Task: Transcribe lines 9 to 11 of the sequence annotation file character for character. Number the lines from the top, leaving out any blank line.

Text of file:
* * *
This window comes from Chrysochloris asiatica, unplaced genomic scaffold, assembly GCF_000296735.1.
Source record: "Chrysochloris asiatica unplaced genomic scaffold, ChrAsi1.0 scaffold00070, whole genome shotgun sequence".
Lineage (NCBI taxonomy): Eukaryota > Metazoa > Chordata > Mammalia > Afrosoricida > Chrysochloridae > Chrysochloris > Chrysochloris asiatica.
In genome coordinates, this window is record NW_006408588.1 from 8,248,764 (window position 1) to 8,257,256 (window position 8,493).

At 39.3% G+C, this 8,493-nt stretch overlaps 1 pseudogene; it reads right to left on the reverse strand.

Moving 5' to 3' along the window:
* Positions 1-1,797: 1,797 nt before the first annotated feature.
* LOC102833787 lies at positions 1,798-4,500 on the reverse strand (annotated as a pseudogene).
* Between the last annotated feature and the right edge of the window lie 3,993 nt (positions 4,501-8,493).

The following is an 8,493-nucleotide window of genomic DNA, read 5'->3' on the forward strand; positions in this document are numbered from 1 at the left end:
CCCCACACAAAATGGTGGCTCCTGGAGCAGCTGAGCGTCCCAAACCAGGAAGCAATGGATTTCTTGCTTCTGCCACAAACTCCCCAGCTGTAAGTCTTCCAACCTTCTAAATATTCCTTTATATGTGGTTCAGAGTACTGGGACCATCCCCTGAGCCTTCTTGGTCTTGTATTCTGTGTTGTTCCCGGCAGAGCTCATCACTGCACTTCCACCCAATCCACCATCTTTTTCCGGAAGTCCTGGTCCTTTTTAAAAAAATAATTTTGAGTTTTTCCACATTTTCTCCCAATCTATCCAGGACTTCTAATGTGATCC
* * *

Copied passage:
* Between the last annotated feature and the right edge of the window lie 3,993 nt (positions 4,501-8,493).

The following is an 8,493-nucleotide window of genomic DNA, read 5'->3' on the forward strand; positions in this document are numbered from 1 at the left end:
CCCCACACAAAATGGTGGCTCCTGGAGCAGCTGAGCGTCCCAAACCAGGAAGCAATGGATTTCTTGCTTCTGCCACAAACTCCCCAGCTGTAAGTCTTCCAACCTTCTAAATATTCCTTTATATGTGGTTCAGAGTACTGGGACCATCCCCTGAGCCTTCTTGGTCTTGTATTCTGTGTTGTTCCCGGCAGAGCTCATCACTGCACTTCCACCCAATCCACCATCTTTTTCCGGAAGTCCTGGTCCTTTTTAAAAAAATAATTTTGAGTTTTTCCACATTTTCTCCCAATCTATCCAGGACTTCTAATGTGATCC